It’s usually against the odds to bet on undersized RBs.
A few guys who stand out in this category are Austin Ekeler, Aaron Jones, and Devonta Freeman in his prime.
Michael Carter might be the next up.
He’s not the most amazing dynasty asset, because the odds don’t work in his favor, but he can potentially give you a couple of solid seasons like the guys I mentioned above.
Among all RBs with 100+ carries this season, Carter was 5th in yards after contact/attempt. He was 3rd in the nation among RBs with 150+ carries in his last year of college in this sticky stat, right behind Javonte Williams. It carried over, and he was right above Javonte in 2021.
He was 2nd in PFF’s elusive rating, which ranked only behind Nick Chubb and right ahead of Javonte Williams. It makes sense, because he ranked only behind Javonte Williams in missed tackles forced/rush.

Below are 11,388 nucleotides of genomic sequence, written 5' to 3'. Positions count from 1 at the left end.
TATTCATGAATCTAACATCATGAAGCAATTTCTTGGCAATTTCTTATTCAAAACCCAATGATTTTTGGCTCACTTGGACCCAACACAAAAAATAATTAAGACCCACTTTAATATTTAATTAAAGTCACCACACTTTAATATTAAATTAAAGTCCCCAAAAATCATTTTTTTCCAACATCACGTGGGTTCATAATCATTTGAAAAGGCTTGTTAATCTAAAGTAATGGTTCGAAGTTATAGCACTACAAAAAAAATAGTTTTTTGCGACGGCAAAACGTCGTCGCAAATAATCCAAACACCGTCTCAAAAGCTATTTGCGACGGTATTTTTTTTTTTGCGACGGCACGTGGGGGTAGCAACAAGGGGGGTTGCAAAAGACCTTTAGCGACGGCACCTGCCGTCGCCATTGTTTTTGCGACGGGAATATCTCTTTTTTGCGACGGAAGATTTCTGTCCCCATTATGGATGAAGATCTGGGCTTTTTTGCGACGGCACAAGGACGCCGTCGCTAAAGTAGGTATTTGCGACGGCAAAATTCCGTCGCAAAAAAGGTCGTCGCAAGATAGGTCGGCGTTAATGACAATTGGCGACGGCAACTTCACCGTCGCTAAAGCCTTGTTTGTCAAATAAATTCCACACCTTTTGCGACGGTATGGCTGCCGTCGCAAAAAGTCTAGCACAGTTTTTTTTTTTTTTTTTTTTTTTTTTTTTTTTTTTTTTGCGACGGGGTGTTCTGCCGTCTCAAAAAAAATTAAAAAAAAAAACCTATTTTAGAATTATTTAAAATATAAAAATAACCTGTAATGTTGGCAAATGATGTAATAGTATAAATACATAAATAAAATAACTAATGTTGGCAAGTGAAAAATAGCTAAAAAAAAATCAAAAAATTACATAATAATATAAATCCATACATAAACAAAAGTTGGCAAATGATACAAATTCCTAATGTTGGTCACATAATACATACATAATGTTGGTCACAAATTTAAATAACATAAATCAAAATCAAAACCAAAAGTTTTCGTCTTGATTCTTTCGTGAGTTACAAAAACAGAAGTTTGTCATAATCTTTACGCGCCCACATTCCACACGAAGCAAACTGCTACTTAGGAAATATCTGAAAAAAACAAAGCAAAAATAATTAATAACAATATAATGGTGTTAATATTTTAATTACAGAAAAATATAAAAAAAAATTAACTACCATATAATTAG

He was 8th among RBs with 40+ targets in yards/route run, continuing his receiving production he had in college. He was 5th in the nation among RBs with 30+ targets in his last year of college.
Carter led the Jets with 25 red zone carries and 9 carries inside the 5 yard line, so that shows the willingness of using a small back where it counts.
In his last full game, Carter played on 73% of snaps, got almost all of the short yardage work, and was the primary passing down back.
Tevin Coleman will likely be gone, leaving Carter and Ty Johnson for now.
We’ll see if the Jets choose to add a complement to Carter. From a pure football perspective, it makes sense to add a bigger back to create a solid 1-2 punch. If they don’t add anyone of significance, Carter can be a potential discount RB1 in 2022 drafts.
The Jets offense has improved, and it’s likely they take a bigger step forward in 2022.